This was really brought home to me, though, when I saw a documentary recently on the elephants in Gorongosa National Park in Mozambique. When the country was torn first by the war for independence starting in 1964 and then by the civil war, which followed it between 1977 and 1992, both soldiers and rebels slaughtered wild animals for food but elephants suffered even more with the rebels also killing them for their tusks. (Sadly, poaching is still endemic in much of Africa despite the world wide ban on the sale of ivory.) Given that elephants are long lived, have excellent memories and live in close knit family groups, this has left a serious on-going problem of elephant aggression.
For the most part adult elephants are protected from predators by their size and while they may give threat displays they rarely do more. They don't have to. If you are faced by a tusked, 4 metre tall bull elephant weighing 6,000-7,000 kgs or even a smaller mature adult cow elephant standing at 2.2 metres and weighing 3,000-3,500 kgs unless you are armed and/or in a vehicle, you are not likely to stay around to test how serious they are. But during war, armed soldiers in military vehicles are not so limited. Threat displays are useless and what follows is remembered.
Since the war ended the people of Mozambique have been trying to rebuild their country. Restocking and rebuilding Goronsoga National Park was part of this. The park was reopened to tourists some years ago but elephants have long memories and they have attacked people, particularly those in vehicles. This is not just bulls in musth - testosterone fuelled breeding mode - but mature cows as well. Many of these were orphaned or watched members of their families slaughtered during the war and their behaviour seems directly linked to their or their mothers' and grandmothers' experiences during that time.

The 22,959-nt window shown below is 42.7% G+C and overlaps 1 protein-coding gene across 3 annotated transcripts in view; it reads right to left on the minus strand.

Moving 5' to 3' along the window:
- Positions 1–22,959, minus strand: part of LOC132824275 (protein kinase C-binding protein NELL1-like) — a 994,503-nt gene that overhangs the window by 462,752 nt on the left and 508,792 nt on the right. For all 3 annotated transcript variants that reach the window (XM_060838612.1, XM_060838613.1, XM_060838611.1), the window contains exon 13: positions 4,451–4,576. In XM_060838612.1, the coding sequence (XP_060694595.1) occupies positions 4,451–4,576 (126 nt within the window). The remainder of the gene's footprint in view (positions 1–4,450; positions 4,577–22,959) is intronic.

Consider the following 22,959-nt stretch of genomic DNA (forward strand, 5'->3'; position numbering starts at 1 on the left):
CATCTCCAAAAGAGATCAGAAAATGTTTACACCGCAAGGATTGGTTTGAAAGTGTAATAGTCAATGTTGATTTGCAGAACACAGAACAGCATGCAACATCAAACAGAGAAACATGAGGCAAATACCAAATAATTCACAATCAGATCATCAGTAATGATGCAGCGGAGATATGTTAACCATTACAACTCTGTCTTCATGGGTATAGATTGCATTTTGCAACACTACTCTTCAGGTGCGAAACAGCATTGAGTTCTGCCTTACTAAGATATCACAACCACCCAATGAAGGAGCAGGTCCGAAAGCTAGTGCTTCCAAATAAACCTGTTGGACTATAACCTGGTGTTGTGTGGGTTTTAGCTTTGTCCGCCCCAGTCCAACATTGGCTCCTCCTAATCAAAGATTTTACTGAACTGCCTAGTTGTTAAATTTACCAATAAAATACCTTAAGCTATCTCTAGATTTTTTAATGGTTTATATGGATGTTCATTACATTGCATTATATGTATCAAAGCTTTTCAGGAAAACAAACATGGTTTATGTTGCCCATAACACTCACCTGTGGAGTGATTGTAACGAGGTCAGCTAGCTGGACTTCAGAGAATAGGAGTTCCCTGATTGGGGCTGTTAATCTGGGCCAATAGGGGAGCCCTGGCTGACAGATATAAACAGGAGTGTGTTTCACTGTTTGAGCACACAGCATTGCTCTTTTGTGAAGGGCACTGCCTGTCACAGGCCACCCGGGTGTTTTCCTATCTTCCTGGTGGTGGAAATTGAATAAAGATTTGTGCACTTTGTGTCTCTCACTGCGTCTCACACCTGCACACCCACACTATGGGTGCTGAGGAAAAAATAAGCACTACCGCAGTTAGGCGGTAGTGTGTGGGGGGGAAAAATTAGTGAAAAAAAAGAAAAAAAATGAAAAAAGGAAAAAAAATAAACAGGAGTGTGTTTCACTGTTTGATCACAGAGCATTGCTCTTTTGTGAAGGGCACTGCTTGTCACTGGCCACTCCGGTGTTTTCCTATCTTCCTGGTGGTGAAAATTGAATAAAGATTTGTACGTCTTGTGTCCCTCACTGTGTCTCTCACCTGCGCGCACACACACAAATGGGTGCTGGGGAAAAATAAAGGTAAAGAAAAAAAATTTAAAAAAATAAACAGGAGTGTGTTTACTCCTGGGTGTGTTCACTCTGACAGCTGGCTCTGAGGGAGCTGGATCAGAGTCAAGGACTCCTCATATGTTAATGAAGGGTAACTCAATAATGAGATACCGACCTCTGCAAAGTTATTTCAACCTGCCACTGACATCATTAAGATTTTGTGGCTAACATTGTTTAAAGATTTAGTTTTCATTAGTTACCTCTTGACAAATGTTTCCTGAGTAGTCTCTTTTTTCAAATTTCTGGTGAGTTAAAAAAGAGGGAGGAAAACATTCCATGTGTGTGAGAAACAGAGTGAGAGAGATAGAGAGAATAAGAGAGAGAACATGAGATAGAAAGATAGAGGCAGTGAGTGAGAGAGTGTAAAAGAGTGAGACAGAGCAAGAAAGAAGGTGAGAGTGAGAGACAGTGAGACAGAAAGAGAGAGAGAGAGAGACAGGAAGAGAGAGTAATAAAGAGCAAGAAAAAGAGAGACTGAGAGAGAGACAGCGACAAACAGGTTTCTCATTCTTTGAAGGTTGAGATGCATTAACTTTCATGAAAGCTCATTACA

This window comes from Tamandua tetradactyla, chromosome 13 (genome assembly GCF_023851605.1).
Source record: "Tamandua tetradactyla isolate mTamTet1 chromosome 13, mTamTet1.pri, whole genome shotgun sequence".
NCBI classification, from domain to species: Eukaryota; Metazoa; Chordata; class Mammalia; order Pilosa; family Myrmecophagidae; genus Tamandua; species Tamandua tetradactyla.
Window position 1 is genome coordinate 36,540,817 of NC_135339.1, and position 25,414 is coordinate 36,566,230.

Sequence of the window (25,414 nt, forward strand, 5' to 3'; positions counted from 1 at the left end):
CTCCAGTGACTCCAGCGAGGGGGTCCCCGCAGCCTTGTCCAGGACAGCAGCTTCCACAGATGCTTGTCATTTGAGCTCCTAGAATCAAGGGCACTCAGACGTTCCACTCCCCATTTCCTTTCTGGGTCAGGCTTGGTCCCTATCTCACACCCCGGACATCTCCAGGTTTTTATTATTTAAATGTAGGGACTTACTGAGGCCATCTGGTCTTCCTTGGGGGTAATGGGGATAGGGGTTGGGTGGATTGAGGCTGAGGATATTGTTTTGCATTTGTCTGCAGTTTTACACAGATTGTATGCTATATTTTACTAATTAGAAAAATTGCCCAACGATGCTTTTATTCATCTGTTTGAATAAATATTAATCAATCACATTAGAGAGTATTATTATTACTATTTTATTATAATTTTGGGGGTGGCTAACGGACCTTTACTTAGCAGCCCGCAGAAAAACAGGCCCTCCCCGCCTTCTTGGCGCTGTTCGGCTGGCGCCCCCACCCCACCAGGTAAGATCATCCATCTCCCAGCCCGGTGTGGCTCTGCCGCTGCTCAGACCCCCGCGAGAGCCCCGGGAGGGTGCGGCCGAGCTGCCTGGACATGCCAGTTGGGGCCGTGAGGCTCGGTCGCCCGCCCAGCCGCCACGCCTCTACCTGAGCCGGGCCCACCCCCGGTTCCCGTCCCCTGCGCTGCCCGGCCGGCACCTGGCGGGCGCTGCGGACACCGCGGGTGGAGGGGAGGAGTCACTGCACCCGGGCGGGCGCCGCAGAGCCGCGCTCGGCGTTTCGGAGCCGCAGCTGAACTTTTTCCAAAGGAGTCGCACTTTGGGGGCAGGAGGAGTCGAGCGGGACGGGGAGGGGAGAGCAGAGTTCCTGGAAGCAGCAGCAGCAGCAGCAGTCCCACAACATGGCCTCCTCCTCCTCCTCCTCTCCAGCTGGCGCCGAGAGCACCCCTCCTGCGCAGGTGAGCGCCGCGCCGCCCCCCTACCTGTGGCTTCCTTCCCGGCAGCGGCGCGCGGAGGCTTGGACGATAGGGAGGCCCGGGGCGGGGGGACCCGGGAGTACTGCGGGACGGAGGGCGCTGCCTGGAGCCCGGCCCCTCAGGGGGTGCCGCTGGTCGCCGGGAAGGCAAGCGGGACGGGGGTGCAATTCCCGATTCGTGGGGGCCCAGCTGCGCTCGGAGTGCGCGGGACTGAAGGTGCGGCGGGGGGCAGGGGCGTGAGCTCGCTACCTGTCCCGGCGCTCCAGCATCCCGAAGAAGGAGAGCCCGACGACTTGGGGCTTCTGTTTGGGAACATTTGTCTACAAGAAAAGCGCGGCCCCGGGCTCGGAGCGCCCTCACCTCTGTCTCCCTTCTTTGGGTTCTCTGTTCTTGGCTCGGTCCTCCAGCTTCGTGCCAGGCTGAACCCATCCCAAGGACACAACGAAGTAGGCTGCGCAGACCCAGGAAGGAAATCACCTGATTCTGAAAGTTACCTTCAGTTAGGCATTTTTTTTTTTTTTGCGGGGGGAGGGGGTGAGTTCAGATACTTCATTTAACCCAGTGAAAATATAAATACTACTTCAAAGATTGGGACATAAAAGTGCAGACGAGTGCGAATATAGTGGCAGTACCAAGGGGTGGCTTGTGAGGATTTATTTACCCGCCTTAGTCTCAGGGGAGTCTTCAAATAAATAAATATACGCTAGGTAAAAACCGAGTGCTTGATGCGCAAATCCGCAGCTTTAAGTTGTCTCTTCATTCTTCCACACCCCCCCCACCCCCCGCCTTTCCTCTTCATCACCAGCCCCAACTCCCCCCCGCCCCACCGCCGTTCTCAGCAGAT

Something had to be done and in 2011 Dr Joyce Poole, a world leading expert in elephant behaviour, was brought in to conduct a wide ranging study into the elephants of Gorongosa, including the effects of the war on their behaviour. Given their intelligence she believes she can rehabilitate the elephants so they understand that tourists don't represent a threat and there already seems to be a change. Let's hope she is successful because these are not the only elephants traumatised by war in Africa and aggression is occurring in a number of other places, too. Finding an answer to trauma caused aggression here could then be applied to other populations and, given the massive decline in their numbers, anything that lessens the conflict between these amazing creatures and people is to be encouraged.
You can read an interview with Dr Poole about her work here. She also works with Elephant Voices.